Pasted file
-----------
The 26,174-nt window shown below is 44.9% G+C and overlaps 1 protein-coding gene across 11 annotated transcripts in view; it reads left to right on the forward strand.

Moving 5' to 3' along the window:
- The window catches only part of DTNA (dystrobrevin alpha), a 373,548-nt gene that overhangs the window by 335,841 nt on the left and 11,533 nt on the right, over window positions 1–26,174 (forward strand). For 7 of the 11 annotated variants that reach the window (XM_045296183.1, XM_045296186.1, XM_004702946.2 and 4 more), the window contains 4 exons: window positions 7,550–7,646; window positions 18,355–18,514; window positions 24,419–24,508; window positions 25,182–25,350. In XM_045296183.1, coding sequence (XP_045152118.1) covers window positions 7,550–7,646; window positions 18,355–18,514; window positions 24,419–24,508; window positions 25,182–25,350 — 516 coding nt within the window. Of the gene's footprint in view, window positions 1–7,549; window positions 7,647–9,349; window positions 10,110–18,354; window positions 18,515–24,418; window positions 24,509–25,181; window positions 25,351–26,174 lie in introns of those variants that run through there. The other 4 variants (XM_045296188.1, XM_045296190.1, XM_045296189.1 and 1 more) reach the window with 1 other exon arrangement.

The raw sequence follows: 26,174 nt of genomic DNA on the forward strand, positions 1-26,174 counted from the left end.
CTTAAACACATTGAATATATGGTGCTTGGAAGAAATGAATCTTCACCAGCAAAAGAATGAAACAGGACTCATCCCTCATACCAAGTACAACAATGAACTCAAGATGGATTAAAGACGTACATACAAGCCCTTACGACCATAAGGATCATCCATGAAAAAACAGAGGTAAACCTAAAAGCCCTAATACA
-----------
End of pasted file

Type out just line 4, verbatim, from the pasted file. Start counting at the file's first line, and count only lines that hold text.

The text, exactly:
The raw sequence follows: 26,174 nt of genomic DNA on the forward strand, positions 1-26,174 counted from the left end.